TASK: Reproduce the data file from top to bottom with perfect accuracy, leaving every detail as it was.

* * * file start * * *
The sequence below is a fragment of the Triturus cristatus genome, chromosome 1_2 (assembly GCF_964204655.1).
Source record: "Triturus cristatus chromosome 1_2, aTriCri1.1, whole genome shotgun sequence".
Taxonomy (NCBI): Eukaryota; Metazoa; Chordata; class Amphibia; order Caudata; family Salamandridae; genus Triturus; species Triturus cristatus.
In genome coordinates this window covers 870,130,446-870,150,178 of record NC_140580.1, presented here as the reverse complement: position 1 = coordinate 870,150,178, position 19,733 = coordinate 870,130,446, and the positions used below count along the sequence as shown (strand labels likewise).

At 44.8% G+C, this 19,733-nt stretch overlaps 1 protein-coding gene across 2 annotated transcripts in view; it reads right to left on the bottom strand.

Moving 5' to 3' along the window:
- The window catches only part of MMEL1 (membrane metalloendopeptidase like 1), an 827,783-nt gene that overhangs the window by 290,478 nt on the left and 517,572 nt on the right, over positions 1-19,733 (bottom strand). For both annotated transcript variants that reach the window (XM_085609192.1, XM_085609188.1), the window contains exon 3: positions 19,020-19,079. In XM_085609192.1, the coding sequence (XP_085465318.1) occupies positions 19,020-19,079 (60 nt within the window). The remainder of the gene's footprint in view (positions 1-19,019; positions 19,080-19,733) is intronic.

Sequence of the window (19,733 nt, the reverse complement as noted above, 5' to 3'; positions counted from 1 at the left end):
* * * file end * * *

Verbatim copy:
The sequence below is a fragment of the Triturus cristatus genome, chromosome 1_2 (assembly GCF_964204655.1).
Source record: "Triturus cristatus chromosome 1_2, aTriCri1.1, whole genome shotgun sequence".
Taxonomy (NCBI): Eukaryota; Metazoa; Chordata; class Amphibia; order Caudata; family Salamandridae; genus Triturus; species Triturus cristatus.
In genome coordinates this window covers 870,130,446-870,150,178 of record NC_140580.1, presented here as the reverse complement: position 1 = coordinate 870,150,178, position 19,733 = coordinate 870,130,446, and the positions used below count along the sequence as shown (strand labels likewise).

At 44.8% G+C, this 19,733-nt stretch overlaps 1 protein-coding gene across 2 annotated transcripts in view; it reads right to left on the bottom strand.

Moving 5' to 3' along the window:
- The window catches only part of MMEL1 (membrane metalloendopeptidase like 1), an 827,783-nt gene that overhangs the window by 290,478 nt on the left and 517,572 nt on the right, over positions 1-19,733 (bottom strand). For both annotated transcript variants that reach the window (XM_085609192.1, XM_085609188.1), the window contains exon 3: positions 19,020-19,079. In XM_085609192.1, the coding sequence (XP_085465318.1) occupies positions 19,020-19,079 (60 nt within the window). The remainder of the gene's footprint in view (positions 1-19,019; positions 19,080-19,733) is intronic.

Sequence of the window (19,733 nt, the reverse complement as noted above, 5' to 3'; positions counted from 1 at the left end):